Preferential Transfers Must be Identified with Particularity to Survive a Motion to Dismiss
THQ Inc. v. Starcom Worldwide, Inc. (In re THQ Inc.), Nos. 12-13398 (MFW) (Substantively, 14-51079 (MFW), 2016 Bankr. LEXIS 1774 (U.S. Bankr. D. Del. Apr. 18, 2016)
Debtors THQ, Inc. and others were leading developers and publishers of interactive entertainment software for popular gaming systems. Prior to the petition date, one or more of the Debtors entered into agreements with the Defendant Starcom Worldwide, Inc. for media and marketing services. The bankruptcy Debtors brought an adversary proceeding to recover certain transfers as preference and/or fraudulent transfers from the Starcom Defendants and/or the Additional Defendants with whom Starcom further entered into agreements. During the 90 days prior to the petition date, the Starcom Defendants received transfers from the Debtors of at least $5,033,959.02 and the Additional Defendants were alleged to have received one or more transfers from the Debtors and/or the Starcom Defendants during the preference period. The Defendants contended that the preference claim must be dismissed because the complaint was devoid of particularized facts with respect to the nature and amount of each antecedent debt, the dates on which the transfers were made, and the identities of the transferors and the transferees.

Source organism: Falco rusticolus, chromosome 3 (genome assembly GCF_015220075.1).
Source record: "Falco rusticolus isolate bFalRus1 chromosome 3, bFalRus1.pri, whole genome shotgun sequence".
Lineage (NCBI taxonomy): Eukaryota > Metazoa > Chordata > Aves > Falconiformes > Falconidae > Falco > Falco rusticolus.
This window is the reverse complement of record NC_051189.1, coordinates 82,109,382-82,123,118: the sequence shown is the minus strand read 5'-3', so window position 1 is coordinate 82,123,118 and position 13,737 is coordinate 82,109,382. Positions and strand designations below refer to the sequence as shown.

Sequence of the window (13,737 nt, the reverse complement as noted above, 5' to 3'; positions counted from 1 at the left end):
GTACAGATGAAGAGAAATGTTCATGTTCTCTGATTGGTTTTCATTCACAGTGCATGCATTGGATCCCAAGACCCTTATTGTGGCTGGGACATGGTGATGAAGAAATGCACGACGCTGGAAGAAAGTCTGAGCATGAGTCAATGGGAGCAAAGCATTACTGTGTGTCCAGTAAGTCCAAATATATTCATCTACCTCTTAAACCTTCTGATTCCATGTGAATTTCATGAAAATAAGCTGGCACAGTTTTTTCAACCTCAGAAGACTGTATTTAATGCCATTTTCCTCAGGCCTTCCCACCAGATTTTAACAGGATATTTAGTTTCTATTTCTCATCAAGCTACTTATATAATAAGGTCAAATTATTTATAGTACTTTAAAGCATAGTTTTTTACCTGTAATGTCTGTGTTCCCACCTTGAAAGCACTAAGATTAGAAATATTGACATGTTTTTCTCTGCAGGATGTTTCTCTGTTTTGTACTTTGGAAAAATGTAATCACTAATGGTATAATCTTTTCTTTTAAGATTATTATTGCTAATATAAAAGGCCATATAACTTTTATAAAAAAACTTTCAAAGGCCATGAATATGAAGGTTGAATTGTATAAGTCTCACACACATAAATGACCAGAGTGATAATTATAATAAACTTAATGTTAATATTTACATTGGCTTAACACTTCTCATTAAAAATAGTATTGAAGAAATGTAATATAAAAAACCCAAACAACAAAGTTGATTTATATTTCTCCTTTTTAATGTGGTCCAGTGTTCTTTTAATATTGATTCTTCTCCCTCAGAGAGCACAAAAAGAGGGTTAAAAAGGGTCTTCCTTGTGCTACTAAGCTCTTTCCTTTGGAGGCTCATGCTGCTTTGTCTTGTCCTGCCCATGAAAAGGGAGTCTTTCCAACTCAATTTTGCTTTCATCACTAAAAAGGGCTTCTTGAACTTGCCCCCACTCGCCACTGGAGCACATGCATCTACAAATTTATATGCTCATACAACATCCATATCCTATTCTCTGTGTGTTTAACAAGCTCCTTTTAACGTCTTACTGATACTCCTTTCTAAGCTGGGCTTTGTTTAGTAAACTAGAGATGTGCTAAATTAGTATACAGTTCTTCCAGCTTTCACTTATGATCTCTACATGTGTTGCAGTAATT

The Court agreed with the Defendants that the complaint did not adequately identify the transferors and the transferees, the nature of the antecedent debt, and the dates of the alleged transfers to the additional Defendants. The Court found that with respect to the identity of any antecedent debt which the transfers paid, the Debtor merely alleged that the transfers were made for or on account of an antecedent debt owed by one or more of the Debtors to the Additional Defendants before the Transfers were made. The Court held that this was not sufficient to survive a motion to dismiss and dismissed the preference claim.
The Defendants next argued that the complaint also failed to properly assert a fraudulent transfer claim against them, as the complaint merely paraphrased the language of section 548(a)(1)(B) without providing any supporting facts. The Court agreed that the Debtors did not identify transfers made to alleged transferees, failed to plead any facts to support the allegation that the debtors received less than reasonably equivalent value for the alleged transfers, and only alleged in a conclusory manner that the debtors were insolvent at the time of the alleged transfers. Consequently, the Court dismissed the fraudulent transfer claim.
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